In the UK it is estimated that as many as 412 000 patients who are already ill will develop pressure ulcers (Bennett et al, 2004), which are an unnecessary and expensive complication to treat (Hitch, 1995). One way to try and reduce these risks is by investing in suitable mattresses. The author's investigations into existing mattress stock in the years 1996-97 illustrated the inadequacy of the NHS standard mattress (Santy, 1995; Fox, 1997). Investigators (e.g. Rithalia, 1996) were recognizing the inadequacy of the pink marble standard NHS foam mattress for pressure reduction (Medical Device Directorate, 1993; Dunford, 1994) which included reports necessary to help develop guidelines in pressure ulcer prevention and management (Coull, 2004), as well as make value-for-money recommendations about product purchases (Fletcher et al, 1994; Value For Money Update, 1994; Cullum et al, 1995).

  • Evaluation of Static Support Surfaces

    The incidence of pressure ulcers to the heels of those patients deemed 'at risk' from pressure damage is a constant concern to clinicians. Heels present a specific concern because although the heels are not heavy, the contact area is very small and the interface pressures are high. Work undertaken as part of the Department of Health Mattress Evaluation Project showed that interface pressures on the standard Kings fund marbled mattress are of the order 150mm Hg. Static systems, which have a softer more deformable top layer, will enable the surface contact area. this method then helps to reduce contact interface pressures.

  • Strikethough: review of research on mattress cover performance

    During the past few years there have been increasing concerns regarding the performance of pressure-reducing foam mattress covers. Initially, a small numbr of people observed these problems. However, recently, many more people have begun to identify simular problems with their covers. This article is the result of a collaboration between Medical Support Systems and members of the editorial board of the British Journal of Nursing Tissue Viability Supplement. Medical Support Systems commissioned research from Nottingham Trent University and Cardiff University. The research findings were then passed to members of the editorial board for consideration and the development of this article. The article will present the rationale for the research and the results will be highlighted. It is hoped that it will help inform us and assist those currently working towards a resolution of this problem. The full benefit of this new information will only be felt after an extended debate of not only the results, but also their wider implications.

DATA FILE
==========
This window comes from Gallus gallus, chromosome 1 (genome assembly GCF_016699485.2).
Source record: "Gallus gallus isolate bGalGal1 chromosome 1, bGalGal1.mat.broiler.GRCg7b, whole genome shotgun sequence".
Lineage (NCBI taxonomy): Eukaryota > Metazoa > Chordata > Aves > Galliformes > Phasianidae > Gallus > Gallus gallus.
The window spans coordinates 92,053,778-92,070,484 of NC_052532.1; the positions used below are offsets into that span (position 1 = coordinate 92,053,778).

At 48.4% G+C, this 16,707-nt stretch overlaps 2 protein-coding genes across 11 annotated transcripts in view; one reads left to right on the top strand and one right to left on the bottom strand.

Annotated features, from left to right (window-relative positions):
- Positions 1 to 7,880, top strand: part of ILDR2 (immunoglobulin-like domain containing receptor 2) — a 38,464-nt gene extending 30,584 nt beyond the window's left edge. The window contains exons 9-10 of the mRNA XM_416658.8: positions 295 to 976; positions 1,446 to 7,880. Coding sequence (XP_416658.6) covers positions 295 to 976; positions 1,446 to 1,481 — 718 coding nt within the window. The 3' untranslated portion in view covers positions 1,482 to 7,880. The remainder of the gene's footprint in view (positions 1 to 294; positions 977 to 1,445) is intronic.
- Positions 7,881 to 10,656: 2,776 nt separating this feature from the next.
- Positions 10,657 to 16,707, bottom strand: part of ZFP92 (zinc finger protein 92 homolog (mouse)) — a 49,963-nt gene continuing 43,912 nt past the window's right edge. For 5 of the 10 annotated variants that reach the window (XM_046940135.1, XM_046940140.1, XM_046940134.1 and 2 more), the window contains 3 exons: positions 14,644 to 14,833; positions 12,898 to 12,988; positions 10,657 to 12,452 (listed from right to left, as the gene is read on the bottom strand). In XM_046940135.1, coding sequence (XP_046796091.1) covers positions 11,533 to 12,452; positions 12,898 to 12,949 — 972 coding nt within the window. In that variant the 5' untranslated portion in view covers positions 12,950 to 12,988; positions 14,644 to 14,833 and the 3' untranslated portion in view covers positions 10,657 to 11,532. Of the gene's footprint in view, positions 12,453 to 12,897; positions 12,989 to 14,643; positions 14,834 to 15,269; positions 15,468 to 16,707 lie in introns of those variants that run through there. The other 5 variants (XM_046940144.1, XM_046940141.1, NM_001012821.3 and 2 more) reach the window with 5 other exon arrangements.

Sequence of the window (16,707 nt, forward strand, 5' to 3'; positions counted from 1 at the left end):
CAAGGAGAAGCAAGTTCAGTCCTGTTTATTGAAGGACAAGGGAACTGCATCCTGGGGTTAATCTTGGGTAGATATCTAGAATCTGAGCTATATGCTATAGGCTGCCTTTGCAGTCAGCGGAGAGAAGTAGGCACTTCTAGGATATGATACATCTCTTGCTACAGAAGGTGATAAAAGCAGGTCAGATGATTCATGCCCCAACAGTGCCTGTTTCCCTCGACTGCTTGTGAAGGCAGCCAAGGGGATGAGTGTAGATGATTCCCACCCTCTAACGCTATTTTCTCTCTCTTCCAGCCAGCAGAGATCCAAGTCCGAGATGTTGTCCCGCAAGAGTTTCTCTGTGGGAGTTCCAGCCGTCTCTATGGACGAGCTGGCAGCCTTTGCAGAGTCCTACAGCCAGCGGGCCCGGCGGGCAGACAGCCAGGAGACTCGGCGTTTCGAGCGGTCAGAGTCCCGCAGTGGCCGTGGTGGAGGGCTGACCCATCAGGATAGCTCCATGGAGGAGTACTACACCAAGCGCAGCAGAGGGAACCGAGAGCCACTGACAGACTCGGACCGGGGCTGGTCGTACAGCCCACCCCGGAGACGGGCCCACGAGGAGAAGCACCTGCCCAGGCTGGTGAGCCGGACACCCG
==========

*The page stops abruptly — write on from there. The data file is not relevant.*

• Wounds UK E-Academy

    The Wounds UK E-Academy provides healthcare professionals with a range of online education in the field of tissue viability. A sample of some of the courses available are Maintaining Skin Integrity, Managing Wound Infection, Wound infection treatment pathways and the recently added Moisture lesion module. This looks at why moisture lesions occur, how to distinguish moisture lesions from pressure ulcers and outlines current best practice for prevention and management.